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powell-new beta vol 1 lp (diagonal)

Price: $23.99


powell: new beta vol 1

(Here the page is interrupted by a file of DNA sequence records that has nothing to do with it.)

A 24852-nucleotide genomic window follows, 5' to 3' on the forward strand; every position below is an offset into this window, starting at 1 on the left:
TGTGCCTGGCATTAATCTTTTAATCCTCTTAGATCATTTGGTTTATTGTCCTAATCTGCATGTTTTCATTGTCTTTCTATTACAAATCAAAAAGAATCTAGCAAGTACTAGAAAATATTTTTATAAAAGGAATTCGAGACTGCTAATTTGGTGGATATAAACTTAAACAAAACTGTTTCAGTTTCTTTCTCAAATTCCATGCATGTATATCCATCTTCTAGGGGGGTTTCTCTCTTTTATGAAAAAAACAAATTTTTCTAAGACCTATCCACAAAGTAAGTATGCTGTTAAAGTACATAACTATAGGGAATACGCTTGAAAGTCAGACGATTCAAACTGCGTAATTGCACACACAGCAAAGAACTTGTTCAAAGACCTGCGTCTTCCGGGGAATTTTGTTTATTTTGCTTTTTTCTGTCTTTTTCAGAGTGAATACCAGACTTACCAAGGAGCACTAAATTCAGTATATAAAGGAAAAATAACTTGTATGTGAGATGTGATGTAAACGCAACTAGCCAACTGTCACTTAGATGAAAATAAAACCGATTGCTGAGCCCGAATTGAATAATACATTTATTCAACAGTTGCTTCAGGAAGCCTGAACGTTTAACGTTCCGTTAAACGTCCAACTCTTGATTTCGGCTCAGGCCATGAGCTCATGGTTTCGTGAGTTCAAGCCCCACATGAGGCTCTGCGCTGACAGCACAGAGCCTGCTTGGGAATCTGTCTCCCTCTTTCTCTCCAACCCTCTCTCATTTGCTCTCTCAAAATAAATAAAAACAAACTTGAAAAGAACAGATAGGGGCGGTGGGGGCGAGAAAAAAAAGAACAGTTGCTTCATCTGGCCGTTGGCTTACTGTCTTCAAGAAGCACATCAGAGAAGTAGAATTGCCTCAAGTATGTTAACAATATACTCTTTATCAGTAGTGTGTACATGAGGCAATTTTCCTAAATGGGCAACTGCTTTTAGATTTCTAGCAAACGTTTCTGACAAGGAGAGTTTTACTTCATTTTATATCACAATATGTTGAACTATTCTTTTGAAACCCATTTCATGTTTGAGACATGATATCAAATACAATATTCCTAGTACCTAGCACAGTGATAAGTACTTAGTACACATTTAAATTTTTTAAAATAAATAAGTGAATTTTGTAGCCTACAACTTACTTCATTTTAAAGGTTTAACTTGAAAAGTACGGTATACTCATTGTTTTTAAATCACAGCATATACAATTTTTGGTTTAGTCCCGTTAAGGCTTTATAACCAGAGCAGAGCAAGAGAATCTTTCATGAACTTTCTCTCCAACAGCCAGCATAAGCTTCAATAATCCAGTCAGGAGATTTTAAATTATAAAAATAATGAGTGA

Powell returns to the fray with New Beta Vol. 1 -- seven upfront and disarmingly colorful tracks that harness a renewed energy following the intense period of production behind his densely packed debut LP, Sport (2016). Thanks, perhaps, to a looser approach and influx of new ideas and machines, the results find him at his most playfully experimental and nuanced, revealing new aspects to his mongrel sound not heard in previous releases. New Beta Vol. 1 will remind you of what made Powell's music so exciting in the first place -- goofy, unhinged sounds sculpted into hard-to-resist and unpredictable arrangements -- but in a brighter rush of clashing tones and splintering rhythms that reinforce his roots in jungle/DNB, wave, and early Belgian techno. The result is something comparable to a puckish take on AFX's mutant Analord releases or Actress's discrete circuits. This first volume is effectively the sound of someone raised on all the raving music that the UK post-2000 and the internet has to offer. But rather than some millennial emperor's new clothes, New Beta weaves its references obliquely throughout the record. Whether in the curdled gob of chromatic acid opener "Teddy", the clash of tart electro arpeggios and stepper drums of "Freezer", or the off-the-cuff electro beat down of "The Bust", Powell persistently transcends his influences in a way that's key to all his work and always thrilling to hear -- proving how to do reverential without being derivative. Despite the range of material on offer, it's testament to Powell's vision that they still sound like him overall. And if any one track sums up this distance from, and consistency with, his early work, it's the rare beat-less outing "Electric Sheep", whose visceral, strobing formation betrays a burnt-out and unusually sentimental aspect to an artist best known for all-out hedonism. Cocking a wink at the upfront sonification and syncretic mutations of late '80s Belgian new beat in both name and form, New Beta Vol. 1 identifies Powell as a more self-aware and emotional Johnny Bravo for electronic music in 2017, serving to subvert the 'roid-rage trudge of EDM and the prosaic mundanity of grid-locked line-dance music with a daringly screwball, anachronistic approach to making dancers feel strange in the rave.

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